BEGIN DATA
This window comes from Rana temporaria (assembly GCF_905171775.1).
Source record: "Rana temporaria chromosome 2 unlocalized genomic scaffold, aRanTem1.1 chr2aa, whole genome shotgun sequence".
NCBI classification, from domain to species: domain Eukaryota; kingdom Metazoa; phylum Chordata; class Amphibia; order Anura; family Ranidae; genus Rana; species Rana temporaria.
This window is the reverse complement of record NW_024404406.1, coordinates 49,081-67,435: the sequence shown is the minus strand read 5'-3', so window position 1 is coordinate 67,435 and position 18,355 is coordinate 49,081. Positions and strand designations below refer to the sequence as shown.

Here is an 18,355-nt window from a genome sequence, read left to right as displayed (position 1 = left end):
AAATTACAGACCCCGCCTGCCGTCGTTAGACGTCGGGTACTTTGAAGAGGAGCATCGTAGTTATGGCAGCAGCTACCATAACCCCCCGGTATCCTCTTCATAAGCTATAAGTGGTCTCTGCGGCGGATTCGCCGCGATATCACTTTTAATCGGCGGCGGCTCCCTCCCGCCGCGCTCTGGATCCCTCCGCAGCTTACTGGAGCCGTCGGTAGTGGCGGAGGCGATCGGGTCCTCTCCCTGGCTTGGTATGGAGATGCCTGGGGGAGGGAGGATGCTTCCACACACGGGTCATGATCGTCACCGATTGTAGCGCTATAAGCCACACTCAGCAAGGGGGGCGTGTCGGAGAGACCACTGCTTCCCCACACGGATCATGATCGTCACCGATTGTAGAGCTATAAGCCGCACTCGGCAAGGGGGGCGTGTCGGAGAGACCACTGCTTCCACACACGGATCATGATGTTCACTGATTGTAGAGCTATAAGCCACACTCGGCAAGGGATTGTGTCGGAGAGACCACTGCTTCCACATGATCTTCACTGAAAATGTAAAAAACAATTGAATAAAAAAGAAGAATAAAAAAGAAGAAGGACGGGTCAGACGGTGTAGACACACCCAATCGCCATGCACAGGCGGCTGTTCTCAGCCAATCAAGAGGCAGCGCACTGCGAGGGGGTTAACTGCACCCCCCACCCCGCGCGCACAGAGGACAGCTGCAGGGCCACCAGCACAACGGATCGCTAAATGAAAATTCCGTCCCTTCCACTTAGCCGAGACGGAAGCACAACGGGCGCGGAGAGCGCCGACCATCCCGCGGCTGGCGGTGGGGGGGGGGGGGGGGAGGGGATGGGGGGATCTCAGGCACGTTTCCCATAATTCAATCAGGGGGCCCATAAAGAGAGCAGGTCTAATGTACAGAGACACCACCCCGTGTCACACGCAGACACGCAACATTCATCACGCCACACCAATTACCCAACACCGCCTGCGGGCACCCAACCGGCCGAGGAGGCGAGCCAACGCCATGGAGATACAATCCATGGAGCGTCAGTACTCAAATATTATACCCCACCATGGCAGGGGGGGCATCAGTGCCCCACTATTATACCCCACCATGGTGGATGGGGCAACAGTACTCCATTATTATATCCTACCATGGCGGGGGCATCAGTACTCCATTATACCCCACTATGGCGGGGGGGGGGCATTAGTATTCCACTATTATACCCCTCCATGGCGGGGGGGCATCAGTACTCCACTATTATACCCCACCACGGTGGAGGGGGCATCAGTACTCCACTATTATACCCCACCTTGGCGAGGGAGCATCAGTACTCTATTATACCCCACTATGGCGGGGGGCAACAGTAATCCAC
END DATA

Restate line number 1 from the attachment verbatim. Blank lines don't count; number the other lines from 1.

This window comes from Rana temporaria (assembly GCF_905171775.1).